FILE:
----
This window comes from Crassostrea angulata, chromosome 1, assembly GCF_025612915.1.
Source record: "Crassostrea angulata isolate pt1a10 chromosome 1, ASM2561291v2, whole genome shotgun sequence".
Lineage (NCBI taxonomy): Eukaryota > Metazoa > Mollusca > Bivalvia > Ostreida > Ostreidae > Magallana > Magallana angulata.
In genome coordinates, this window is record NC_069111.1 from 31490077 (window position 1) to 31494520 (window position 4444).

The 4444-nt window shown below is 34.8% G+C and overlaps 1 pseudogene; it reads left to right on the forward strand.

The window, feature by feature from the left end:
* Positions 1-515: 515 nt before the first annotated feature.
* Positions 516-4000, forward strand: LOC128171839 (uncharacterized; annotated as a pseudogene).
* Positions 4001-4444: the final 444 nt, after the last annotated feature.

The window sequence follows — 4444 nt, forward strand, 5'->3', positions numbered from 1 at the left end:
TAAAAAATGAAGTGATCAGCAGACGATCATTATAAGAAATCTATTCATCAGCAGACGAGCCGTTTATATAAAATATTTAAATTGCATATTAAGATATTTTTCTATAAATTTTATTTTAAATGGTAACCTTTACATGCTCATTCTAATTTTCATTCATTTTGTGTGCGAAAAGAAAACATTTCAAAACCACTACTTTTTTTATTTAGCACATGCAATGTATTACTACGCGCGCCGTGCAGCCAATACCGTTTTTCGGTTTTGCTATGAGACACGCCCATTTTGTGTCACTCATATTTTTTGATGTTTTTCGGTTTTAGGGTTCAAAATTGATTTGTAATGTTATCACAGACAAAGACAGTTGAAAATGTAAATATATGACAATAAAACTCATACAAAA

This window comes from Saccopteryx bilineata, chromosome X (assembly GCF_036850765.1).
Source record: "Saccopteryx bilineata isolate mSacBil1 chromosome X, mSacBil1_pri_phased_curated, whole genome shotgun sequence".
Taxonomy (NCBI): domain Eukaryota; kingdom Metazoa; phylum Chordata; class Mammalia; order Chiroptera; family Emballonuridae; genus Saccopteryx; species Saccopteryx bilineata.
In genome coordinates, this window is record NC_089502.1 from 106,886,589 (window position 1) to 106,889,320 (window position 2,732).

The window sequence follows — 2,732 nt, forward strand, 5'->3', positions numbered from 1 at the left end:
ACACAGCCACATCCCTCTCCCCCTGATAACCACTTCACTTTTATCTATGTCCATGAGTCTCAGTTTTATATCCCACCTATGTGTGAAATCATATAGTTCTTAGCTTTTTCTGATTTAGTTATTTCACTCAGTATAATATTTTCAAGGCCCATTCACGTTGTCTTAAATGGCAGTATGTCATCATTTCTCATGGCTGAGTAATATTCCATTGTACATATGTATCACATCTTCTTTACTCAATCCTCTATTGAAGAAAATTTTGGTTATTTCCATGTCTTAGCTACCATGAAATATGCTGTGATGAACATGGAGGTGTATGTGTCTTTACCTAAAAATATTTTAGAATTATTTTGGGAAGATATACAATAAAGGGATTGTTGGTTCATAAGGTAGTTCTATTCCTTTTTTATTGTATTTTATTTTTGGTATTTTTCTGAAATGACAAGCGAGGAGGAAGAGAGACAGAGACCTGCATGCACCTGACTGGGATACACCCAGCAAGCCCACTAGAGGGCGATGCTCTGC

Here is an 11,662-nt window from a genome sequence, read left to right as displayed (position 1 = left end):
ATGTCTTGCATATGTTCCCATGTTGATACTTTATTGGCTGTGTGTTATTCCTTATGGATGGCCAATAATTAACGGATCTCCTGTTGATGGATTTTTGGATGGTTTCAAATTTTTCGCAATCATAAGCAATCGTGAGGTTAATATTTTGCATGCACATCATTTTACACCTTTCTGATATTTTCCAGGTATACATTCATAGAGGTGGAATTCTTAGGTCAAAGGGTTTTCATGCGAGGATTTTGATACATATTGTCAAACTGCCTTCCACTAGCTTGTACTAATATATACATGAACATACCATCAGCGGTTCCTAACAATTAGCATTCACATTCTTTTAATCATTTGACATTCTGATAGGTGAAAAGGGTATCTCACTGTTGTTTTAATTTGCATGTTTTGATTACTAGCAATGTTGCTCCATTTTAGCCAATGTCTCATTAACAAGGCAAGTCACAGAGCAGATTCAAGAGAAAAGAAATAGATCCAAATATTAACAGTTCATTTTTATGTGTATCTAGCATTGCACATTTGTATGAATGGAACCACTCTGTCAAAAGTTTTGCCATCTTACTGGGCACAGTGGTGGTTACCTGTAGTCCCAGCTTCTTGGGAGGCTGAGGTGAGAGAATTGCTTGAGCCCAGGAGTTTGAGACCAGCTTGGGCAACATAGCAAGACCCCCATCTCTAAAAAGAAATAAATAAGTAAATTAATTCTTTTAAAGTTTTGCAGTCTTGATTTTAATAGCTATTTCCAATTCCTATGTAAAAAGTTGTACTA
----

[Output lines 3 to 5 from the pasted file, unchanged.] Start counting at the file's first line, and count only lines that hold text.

Lineage (NCBI taxonomy): Eukaryota > Metazoa > Mollusca > Bivalvia > Ostreida > Ostreidae > Magallana > Magallana angulata.
In genome coordinates, this window is record NC_069111.1 from 31490077 (window position 1) to 31494520 (window position 4444).

The 4444-nt window shown below is 34.8% G+C and overlaps 1 pseudogene; it reads left to right on the forward strand.